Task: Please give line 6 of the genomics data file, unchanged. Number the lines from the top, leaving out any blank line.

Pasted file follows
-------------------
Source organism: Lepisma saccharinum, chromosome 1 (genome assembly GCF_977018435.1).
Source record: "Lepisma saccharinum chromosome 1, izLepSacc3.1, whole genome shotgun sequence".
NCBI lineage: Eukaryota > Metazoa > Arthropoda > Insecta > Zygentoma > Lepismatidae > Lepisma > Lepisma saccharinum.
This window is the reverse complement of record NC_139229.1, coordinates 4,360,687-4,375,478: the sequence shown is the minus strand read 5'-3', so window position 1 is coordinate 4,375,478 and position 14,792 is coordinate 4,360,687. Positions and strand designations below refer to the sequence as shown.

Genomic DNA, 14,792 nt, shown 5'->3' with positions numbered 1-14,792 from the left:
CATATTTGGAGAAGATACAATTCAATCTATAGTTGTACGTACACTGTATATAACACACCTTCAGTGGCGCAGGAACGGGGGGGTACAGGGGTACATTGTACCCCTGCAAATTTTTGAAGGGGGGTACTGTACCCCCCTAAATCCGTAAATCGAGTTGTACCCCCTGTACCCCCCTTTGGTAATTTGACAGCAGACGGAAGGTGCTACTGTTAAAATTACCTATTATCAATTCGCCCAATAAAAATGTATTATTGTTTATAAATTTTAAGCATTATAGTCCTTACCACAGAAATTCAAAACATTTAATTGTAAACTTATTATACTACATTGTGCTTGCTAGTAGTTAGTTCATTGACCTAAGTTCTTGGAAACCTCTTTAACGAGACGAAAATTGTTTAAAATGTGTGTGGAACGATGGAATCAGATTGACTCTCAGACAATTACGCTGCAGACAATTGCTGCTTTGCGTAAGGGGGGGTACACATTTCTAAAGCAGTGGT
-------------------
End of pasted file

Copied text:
CATATTTGGAGAAGATACAATTCAATCTATAGTTGTACGTACACTGTATATAACACACCTTCAGTGGCGCAGGAACGGGGGGGTACAGGGGTACATTGTACCCCTGCAAATTTTTGAAGGGGGGTACTGTACCCCCCTAAATCCGTAAATCGAGTTGTACCCCCTGTACCCCCCTTTGGTAATTTGACAGCAGACGGAAGGTGCTACTGTTAAAATTACCTATTATCAATTCGCCCAATAAAAATGTATTATTGTTTATAAATTTTAAGCATTATAGTCCTTACCACAGAAATTCAAAACATTTAATTGTAAACTTATTATACTACATTGTGCTTGCTAGTAGTTAGTTCATTGACCTAAGTTCTTGGAAACCTCTTTAACGAGACGAAAATTGTTTAAAATGTGTGTGGAACGATGGAATCAGATTGACTCTCAGACAATTACGCTGCAGACAATTGCTGCTTTGCGTAAGGGGGGGTACACATTTCTAAAGCAGTGGT